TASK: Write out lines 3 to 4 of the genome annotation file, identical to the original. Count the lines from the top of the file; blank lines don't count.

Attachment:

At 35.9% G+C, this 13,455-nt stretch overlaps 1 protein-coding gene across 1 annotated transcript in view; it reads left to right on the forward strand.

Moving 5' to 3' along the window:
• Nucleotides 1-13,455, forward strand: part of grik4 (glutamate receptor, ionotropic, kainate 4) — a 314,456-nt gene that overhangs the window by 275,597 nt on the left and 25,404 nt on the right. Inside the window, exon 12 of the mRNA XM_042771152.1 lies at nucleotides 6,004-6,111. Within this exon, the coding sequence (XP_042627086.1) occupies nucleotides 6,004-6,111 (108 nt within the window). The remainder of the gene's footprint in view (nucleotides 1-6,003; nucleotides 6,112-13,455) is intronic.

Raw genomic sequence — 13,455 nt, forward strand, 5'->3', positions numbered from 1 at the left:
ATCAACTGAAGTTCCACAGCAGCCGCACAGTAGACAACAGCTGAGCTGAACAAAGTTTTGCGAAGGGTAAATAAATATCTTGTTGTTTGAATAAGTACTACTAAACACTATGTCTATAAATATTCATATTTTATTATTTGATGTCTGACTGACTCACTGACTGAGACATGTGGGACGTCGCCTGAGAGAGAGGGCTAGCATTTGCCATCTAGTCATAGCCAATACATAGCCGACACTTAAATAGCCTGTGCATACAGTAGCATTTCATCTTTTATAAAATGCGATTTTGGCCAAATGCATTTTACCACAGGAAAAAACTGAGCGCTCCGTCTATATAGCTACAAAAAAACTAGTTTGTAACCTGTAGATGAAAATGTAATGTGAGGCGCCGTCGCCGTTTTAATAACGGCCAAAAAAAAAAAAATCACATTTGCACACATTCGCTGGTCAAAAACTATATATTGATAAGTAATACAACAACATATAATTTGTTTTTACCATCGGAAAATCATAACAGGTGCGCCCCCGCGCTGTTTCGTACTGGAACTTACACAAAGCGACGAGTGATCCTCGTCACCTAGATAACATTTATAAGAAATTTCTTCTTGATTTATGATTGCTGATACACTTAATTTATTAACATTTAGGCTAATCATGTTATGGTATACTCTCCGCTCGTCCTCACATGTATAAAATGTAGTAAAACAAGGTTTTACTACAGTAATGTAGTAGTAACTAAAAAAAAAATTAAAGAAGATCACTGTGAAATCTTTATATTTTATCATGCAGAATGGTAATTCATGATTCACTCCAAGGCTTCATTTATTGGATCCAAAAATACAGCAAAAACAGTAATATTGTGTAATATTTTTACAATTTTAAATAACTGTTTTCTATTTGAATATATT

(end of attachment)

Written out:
• Nucleotides 1-13,455, forward strand: part of grik4 (glutamate receptor, ionotropic, kainate 4) — a 314,456-nt gene that overhangs the window by 275,597 nt on the left and 25,404 nt on the right. Inside the window, exon 12 of the mRNA XM_042771152.1 lies at nucleotides 6,004-6,111. Within this exon, the coding sequence (XP_042627086.1) occupies nucleotides 6,004-6,111 (108 nt within the window). The remainder of the gene's footprint in view (nucleotides 1-6,003; nucleotides 6,112-13,455) is intronic.

Raw genomic sequence — 13,455 nt, forward strand, 5'->3', positions numbered from 1 at the left: